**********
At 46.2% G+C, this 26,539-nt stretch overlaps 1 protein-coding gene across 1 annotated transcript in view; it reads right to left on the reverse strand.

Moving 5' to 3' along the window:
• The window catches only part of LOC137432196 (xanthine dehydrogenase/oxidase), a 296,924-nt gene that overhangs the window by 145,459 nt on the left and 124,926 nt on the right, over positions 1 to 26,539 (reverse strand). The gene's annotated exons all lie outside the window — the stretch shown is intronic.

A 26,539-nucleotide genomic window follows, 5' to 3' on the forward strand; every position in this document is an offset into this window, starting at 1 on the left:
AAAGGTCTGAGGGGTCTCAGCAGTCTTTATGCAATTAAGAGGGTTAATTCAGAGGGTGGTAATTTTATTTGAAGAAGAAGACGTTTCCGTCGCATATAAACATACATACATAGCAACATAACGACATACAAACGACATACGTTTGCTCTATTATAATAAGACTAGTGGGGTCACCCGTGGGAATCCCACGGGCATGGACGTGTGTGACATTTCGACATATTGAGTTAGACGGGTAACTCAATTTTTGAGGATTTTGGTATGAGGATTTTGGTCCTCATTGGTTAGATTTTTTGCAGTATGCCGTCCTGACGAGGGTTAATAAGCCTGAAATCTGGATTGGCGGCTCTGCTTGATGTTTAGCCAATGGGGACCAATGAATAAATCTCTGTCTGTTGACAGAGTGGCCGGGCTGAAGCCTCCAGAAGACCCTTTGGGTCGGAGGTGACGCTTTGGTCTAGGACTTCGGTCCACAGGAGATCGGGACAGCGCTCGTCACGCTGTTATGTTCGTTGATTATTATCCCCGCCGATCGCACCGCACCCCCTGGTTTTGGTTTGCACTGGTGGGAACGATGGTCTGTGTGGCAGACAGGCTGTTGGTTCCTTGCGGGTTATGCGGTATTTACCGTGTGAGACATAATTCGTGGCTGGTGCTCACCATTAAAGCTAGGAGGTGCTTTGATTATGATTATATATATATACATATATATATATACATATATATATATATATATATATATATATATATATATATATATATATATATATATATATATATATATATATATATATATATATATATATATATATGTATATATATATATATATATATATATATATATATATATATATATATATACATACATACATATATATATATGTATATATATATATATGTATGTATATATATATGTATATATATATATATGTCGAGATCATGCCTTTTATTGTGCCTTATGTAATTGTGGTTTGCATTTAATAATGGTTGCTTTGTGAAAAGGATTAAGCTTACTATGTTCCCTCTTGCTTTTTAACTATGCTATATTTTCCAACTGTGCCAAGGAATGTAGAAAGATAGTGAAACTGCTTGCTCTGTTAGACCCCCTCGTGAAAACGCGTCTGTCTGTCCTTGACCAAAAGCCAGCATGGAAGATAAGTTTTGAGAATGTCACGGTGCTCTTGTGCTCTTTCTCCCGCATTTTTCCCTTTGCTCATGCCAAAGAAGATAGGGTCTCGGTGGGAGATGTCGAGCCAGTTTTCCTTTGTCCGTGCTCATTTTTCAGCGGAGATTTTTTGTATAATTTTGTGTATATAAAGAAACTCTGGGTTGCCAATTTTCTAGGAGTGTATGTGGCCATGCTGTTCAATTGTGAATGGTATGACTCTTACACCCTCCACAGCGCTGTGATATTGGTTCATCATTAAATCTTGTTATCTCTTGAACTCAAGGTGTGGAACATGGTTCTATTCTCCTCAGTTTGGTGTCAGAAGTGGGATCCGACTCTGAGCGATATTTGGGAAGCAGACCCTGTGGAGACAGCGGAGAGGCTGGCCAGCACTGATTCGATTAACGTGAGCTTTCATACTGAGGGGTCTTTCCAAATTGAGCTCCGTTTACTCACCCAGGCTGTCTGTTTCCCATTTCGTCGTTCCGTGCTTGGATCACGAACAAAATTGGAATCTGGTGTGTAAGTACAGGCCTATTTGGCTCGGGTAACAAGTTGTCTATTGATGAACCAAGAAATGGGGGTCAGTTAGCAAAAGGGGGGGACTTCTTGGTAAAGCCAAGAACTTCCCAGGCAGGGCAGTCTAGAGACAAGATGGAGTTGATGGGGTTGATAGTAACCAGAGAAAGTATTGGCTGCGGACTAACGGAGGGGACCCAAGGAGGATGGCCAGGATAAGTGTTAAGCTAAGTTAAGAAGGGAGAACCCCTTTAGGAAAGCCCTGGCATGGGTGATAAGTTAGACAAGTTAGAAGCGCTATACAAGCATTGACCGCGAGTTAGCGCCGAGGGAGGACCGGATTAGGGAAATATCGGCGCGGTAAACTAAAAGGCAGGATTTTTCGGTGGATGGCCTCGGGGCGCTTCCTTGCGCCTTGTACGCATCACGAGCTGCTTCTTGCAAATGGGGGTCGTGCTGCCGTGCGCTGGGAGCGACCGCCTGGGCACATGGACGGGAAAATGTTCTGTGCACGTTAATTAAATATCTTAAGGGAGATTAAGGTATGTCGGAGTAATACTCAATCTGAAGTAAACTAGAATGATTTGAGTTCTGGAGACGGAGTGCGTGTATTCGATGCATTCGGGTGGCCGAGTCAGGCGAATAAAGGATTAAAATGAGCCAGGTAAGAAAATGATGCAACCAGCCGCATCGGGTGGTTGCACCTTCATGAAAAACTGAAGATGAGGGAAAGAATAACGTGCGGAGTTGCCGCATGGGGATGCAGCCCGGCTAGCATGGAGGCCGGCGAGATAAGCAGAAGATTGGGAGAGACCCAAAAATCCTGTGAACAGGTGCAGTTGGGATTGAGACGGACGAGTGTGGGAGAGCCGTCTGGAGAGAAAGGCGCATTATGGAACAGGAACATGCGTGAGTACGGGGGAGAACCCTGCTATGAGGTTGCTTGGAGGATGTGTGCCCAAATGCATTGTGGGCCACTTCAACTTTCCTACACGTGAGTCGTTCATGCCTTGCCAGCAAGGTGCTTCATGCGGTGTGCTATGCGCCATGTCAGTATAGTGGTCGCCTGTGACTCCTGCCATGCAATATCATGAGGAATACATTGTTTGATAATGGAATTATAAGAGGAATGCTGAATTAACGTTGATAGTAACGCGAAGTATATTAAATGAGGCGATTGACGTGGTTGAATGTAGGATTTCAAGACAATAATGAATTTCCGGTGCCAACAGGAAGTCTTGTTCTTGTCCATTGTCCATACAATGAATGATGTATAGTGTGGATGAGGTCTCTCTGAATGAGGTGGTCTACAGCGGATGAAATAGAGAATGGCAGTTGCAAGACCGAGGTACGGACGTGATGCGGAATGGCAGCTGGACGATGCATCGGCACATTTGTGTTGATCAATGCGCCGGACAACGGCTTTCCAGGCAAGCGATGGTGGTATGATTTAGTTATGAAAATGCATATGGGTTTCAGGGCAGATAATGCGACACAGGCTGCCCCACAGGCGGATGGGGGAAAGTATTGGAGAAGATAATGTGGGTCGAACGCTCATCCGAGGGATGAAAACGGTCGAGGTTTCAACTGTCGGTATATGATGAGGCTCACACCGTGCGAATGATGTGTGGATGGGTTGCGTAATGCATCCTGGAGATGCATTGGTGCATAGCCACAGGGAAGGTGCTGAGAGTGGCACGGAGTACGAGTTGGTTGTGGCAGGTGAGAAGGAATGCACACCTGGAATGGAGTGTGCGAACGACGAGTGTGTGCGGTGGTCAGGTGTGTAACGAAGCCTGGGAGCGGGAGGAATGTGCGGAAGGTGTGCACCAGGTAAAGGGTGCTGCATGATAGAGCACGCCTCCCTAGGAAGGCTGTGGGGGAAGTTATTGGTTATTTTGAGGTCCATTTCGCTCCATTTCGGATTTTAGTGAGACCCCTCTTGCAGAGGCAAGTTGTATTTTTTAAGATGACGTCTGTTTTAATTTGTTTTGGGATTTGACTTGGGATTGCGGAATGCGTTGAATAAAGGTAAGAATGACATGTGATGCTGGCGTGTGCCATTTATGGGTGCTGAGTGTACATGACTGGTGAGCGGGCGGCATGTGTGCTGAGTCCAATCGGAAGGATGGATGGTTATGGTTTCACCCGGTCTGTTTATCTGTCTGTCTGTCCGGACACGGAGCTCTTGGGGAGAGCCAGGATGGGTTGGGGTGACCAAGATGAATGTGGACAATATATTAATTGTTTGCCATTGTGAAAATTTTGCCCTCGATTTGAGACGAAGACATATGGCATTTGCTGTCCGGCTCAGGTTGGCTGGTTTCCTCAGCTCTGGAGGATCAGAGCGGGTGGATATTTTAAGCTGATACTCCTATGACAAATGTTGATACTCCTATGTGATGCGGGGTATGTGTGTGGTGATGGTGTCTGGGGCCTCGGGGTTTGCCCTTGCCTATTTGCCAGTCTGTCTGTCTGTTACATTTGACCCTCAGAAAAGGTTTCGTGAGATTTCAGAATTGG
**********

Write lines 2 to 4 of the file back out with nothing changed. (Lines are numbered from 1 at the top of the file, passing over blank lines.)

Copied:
Moving 5' to 3' along the window:
• The window catches only part of LOC137432196 (xanthine dehydrogenase/oxidase), a 296,924-nt gene that overhangs the window by 145,459 nt on the left and 124,926 nt on the right, over positions 1 to 26,539 (reverse strand). The gene's annotated exons all lie outside the window — the stretch shown is intronic.

A 26,539-nucleotide genomic window follows, 5' to 3' on the forward strand; every position in this document is an offset into this window, starting at 1 on the left: